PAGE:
Three Japanese who were taken hostage in Iraq last week have been released, apparently unharmed, just a day after an Italian hostage was executed. Joyful relatives of the three Japanese civilians watched the news from Baghdad that their loved ones are free.
The three had been threatened with death by gunmen demanding Japan withdraw its 500 troops from Iraq, a demand Tokyo rejected.
But civilians from other countries continue to be held. Wednesday, one of four Italian security guards seized near Fallujah, earlier this week, was executed.
In Baghdad, the Pentagon's Joint Chiefs of Staff Chairman, Richard Myers, announced more U.S. troops would soon be on duty in Iraq, in response to a request from regional commanders.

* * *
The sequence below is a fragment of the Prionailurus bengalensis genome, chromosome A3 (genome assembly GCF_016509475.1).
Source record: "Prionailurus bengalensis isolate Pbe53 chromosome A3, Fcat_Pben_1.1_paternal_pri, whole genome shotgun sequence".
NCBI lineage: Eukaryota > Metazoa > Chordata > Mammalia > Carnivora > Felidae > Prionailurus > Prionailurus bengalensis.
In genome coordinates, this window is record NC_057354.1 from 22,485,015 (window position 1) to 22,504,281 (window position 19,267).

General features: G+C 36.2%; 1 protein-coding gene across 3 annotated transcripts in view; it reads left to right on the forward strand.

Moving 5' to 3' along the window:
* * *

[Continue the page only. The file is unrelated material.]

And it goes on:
"General Abizaid and General Sanchez have asked for more capability given the current situation here in Iraq and that capability will, as in the past, be provided to our commanders in the field," he said.
The U.S.-led military coalition is dealing with a Shiite rebellion in southern Iraq and battles with Sunni militias in towns west of Baghdad.
The fighting has claimed more American lives this month than at any time since major combat operations in Iraq were declared over a year ago.